IETF April 2022 Monthly Report

In our IETF series, we have contributions from David Oliver of Guardian Project. David has attended several IETF meetings, learning about new protocols that can help advance Pluggable Transports work and benefit censorship circumvention developers.

April 2022 Monthly Report

By David Oliver of Guardian Project - [email protected]


The MASQUE Working Group reached consensus on both HTTP/3 Datagrams and Connect-UDP during April, allowing higher-level review of these drafts before publication as Recommendations. This is a major milestone since these two protocols represent the core of the modern MASQUE ideas (together, allow proxying of both QUIC and IP datagrams over HTTP connections). The Connect-IP draft will complete the vision: proxying of all types of IP-based traffic of HTTP/3 (QUIC).

As we’ve said in our previous reports, we still hold out hope for HTTP Transport Authentication, though the draft has currently expired. The foremost reason for this is that the author is now on the IETF’s Architecture Board and chairs two other working groups.

A new MASQUE-related draft was created related to finding services in a MASQUE environment - HTTP Access Service Description Objects. This draft describes how to find a MASQUE server if (1) software is starting with an HTTP CONNECT proxy or (2) use of multiple services in combination (e.g. CONNECT-UDP + CONNECT-IP + DoH + …) is required. According to the author, the design could also serve as a building block for a solution to the key consistency problem in Oblivious HTTP, described in Key Consistency for Oblivious HTTP by Double-Checking.

Messaging Layer Security (MLS)

The MLS Working Group submitted its call for consensus on draft #14 of the MLS protocol document on May 3, 2022. While this will likely get some “editorial” commentary, it appears the technical content of this draft is ready for recommendation to IETF as a standard.

A potential blocker: one of the Working Group chairs filed an Intellectual Property Rights disclosure (as procedure requires) on the protocol draft. The WG will have to deal with this in list discussion or in an interim meeting, and come up with a formal resolution/response if the draft is to proceed.

A virtual interim meeting on the protocol draft is scheduled for June 2, 2022.

Privacy Pass

Two updated drafts have been released:

  1. draft-ietf-privacypass-protocol-04.txt and
  2. draft-ietf-privacypass-architecture-03.txt

Mailing list discussion indicates there is still considerable work to do in both areas, however Apple updated its draft Privacy Pass HTTP Authentication Scheme (such a scheme is required for client interaction with the Privacy Pass protocol). Does this seek to standardize work Apple has already experimented with in its iCloud Private Relay? Pure speculation.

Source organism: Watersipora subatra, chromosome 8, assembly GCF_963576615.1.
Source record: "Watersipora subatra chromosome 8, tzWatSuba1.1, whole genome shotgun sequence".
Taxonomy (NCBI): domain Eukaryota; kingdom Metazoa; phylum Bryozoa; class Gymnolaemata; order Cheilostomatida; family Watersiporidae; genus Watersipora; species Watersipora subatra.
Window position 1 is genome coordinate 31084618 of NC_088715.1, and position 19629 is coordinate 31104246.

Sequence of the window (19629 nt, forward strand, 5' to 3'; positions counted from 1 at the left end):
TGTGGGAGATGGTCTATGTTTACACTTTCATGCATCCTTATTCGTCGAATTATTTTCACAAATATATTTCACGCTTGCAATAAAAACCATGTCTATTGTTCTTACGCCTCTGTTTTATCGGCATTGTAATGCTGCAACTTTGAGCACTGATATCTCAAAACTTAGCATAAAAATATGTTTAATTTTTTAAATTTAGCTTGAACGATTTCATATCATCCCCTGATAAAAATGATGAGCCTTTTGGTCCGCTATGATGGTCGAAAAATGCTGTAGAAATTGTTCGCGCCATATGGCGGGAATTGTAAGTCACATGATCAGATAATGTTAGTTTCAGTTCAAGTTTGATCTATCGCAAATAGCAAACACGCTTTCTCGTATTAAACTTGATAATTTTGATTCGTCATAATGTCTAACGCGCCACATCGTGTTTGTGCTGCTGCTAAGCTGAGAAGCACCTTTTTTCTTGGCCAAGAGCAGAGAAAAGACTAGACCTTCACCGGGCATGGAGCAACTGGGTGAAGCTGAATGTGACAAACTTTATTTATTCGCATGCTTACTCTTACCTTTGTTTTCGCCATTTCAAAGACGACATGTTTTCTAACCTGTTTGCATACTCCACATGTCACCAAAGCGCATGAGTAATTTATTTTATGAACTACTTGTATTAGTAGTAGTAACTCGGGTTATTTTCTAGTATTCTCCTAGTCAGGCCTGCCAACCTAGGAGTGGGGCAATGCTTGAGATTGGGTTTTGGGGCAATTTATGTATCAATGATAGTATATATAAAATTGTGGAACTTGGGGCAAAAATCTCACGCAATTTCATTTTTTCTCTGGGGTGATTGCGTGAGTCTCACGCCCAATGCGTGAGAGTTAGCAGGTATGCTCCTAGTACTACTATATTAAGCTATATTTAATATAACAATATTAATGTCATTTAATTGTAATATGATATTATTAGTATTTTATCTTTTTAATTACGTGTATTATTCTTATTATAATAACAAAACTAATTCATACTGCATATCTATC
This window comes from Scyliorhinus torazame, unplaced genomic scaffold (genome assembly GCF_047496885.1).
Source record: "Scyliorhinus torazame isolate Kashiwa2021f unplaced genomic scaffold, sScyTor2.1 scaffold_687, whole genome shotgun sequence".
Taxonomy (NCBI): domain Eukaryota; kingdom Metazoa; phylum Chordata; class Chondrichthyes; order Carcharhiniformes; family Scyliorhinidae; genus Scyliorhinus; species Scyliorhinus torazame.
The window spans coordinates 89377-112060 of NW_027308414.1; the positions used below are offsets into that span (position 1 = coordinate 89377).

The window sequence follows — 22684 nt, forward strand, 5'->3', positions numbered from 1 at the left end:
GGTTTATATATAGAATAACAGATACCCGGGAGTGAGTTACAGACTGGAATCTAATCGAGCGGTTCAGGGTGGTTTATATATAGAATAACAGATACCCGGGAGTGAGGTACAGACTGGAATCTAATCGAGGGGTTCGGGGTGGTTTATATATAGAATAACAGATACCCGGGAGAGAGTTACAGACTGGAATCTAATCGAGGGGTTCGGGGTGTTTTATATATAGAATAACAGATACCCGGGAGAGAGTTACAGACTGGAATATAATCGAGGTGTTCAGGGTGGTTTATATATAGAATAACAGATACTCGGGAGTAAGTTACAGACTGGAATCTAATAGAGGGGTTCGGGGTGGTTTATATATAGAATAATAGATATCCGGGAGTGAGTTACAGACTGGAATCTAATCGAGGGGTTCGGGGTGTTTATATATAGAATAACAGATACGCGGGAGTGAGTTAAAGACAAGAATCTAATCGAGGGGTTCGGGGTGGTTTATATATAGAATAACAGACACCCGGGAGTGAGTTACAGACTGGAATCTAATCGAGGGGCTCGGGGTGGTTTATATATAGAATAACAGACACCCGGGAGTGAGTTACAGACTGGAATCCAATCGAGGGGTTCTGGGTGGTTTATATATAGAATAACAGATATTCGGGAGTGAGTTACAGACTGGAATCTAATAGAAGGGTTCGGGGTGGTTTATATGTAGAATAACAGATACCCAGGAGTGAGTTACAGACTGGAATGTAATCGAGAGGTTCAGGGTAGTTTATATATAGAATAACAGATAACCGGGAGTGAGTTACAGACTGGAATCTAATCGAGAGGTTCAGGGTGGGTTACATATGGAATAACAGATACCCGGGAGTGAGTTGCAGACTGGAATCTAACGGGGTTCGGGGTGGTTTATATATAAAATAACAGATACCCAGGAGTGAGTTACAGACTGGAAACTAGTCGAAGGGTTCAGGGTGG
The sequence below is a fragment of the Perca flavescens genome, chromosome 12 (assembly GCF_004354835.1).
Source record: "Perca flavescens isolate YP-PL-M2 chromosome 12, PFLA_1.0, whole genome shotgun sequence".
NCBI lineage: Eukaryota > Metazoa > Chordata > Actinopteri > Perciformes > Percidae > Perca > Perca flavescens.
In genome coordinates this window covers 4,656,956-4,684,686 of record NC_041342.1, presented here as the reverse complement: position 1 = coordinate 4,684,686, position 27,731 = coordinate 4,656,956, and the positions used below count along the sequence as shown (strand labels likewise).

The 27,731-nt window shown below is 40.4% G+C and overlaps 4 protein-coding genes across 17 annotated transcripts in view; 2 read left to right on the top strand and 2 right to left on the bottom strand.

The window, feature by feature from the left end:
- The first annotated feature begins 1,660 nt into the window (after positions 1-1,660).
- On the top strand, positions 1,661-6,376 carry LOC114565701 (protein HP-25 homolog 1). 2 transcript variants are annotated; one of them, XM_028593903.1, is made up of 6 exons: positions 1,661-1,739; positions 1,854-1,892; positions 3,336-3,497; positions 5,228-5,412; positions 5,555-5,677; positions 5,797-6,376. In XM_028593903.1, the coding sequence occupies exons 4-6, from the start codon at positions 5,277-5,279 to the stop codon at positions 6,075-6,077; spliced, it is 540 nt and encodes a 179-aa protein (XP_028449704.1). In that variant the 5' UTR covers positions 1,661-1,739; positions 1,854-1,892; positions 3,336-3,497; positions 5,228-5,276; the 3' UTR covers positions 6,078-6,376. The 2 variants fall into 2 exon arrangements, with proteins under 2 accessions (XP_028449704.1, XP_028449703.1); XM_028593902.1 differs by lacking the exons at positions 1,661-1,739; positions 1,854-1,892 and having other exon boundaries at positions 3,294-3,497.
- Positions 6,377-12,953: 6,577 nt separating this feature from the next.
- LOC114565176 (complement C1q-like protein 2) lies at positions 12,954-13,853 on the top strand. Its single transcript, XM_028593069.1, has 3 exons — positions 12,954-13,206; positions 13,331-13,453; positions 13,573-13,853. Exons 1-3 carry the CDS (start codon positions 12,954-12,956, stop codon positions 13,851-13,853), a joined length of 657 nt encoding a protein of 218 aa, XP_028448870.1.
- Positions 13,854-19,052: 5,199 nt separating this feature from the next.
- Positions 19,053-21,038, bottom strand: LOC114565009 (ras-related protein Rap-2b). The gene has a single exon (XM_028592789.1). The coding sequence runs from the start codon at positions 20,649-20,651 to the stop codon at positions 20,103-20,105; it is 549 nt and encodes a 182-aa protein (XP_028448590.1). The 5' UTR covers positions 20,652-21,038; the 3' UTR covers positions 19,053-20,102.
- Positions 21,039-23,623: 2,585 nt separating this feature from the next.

A new draft was submitted relating to work - discussed at IETF113 - on rate limiting. Rate-Limited Token Issuance Protocol.

Oblivious HTTP (now Oblivious HTTP Application Intermediation, OHAI)

As above, a new draft (Key Consistency for Oblivious HTTP by Double-Checking) was submitted to the OHAI working group after IETF113 discussion about the relationship between key consistency and key discovery. The author felt it is natural to combine discovery and consistency-checking, this draft exploring how that could work. Note that this technique relies on the Oblivious Proxy also being a MASQUE server, so that the client can fetch the KeyConfig from both the proxy (providing consistency) and the origin (providing authenticity). Interesting aggregation of technologies. This draft will provide room for debate on at least some of the key-related issues in OHAI.

The core OHAI draft has not advanced further this month.

Privacy Preserving Measurement (PPM)

After what was thought to be a thorough (but many felt confusing) presentation on PPM at IETF113, and an update to the original draft submitted mid-month, a yet-newer draft has been submitted by the principals: Distributed Aggregation Protocol for Privacy Preserving Measurement to replace those original submissions, after a lengthy discussion on the mailing list. There is clearly a long way to go on this effort - the overall trust model not being well understood nor (as a constituent problem) authentication between parties.


IETF has announced that IETF114 will go forward as planned in Philadelphia PA, July 25-29 2022 with the Hackathon running July 23-24. I will attend both events.